Agile software development is already beyond the innovation stage and rapidly moving through an early adoption stage. Have you noticed agile and Scrum being mentioned "everywhere" you look? This write-up will describe key agile/Scrum concepts, the different phases of an agile project managed using Scrum, and the top three things that you should expect as a QA engineer/tester professional. If your organization is looking at agile/Scrum, or you want to keep up-to-date on industry trends, read on.
Agile software development is a methodology for undertaking software development projects in which incremental functionality is released in smaller cycles, and work is performed in a highly collaborative manner by self-organizing teams that embrace and adapt changes to ensure that customer's needs are truly met. Agile Software Development is not new, in fact it was introduced in the 1990s as a way to reduce costs, minimize risks and ensure that the final product is truly what customers requested. The idea behind the Agile approach is that instead of building a release that is huge in functionality (and often late to market), an organization would adapt to dynamic changing conditions by breaking a release into smaller shorter cycles of 1 to 6 weeks. Each cycle is called an iteration, or sprint, and it’s almost like a miniature software project of its own, because it includes all of the tasks necessary to release the incremental new functionality. In theory, at the end of each sprint, the product should be ready for a GA release. Agile methodology emphasizes real-time communication, preferably face-to-face, versus written documents and rigid processes. In addition, one of the most broadly applicable techniques introduced by the agile processes is to express product requirements in the form of user stories. Each user story has various fields including an "actor", a "goal" or task that they need to perform, an explanation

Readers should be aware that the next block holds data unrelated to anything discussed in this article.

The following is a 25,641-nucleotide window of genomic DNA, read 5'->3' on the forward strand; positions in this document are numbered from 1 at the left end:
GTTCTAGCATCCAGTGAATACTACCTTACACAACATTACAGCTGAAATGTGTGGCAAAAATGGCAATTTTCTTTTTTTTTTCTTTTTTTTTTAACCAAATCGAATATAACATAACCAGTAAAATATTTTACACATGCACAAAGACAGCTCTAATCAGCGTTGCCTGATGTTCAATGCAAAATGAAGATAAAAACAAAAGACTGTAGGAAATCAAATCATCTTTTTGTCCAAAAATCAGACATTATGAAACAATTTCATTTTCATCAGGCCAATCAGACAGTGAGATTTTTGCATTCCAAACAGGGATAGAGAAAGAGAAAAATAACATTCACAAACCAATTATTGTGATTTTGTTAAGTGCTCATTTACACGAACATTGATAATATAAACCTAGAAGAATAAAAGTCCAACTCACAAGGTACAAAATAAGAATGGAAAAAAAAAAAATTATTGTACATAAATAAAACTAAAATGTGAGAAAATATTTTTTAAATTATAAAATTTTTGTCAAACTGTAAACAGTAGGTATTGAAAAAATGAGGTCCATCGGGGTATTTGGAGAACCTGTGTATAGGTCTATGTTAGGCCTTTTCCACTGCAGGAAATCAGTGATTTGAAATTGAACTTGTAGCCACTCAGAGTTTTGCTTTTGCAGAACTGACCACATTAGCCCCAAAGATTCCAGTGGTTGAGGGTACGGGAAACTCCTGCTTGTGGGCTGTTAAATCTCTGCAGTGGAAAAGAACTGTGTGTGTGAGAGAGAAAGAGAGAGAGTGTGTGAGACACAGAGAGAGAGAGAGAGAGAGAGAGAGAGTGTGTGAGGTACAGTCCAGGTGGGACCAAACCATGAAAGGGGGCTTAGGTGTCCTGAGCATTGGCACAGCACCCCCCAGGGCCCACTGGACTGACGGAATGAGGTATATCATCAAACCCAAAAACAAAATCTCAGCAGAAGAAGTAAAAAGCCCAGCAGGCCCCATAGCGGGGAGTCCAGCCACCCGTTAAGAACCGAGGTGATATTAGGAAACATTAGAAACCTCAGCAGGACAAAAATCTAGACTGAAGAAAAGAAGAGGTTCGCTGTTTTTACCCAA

Most agile teams include all the people necessary to release software. At a minimum, this includes programmers and the group or team they are developing the application for, often referred to as their "customers" (customers are the people who define the product; they may be product managers, business analysts, or actual customers). Typically an agile team will also include a ScrumMaster, testers, interaction designers, technical writers, and managers.
What is scrum ? Scrum is really a project management methodology to facilitate agile software development, and enable the creation of self-organizing agile teams. A ScrumMaster is like a traditional project manager in the sense that he/she oversees the centralization of team communication, requirements, schedules and progress. But it is also very different because his/her main responsibility is to facilitate team communications and provide guidance and coaching, while removing impediments to the ability of the team to deliver its goals. Unlike a traditional project manager, the ScrumMaster doesn’t direct the team, because an agile team is based on the philosophy that a team member is committed to the other team members, not to a management authority.
Phases of an Agile Development Project using Scrum
Agile can be customized to fit each corporation in terms of size, iteration time, experience, etc, but typically an agile project will have these phases and milestones.
- Kickoff meeting . Although this may seem routine for any project, with an agile development project this is a key element for getting the project launched. The goal of this meeting is to get everybody on the team together to review the product backlog (which is the master list of all requirements desired in the product that the product owner has drafted in the form of user stories), as well as the user personas (or the profile of each type of product user). In my opinion, this is a nicer and clearer way to introduce product requirements, because you really have more visibility into who is using the product, what are they trying to achieve and why, right from the beginning. A kickoff meeting usually lasts at least half a day with everybody together going over a “story writing workshop” -- in which stories are selected and then decomposed into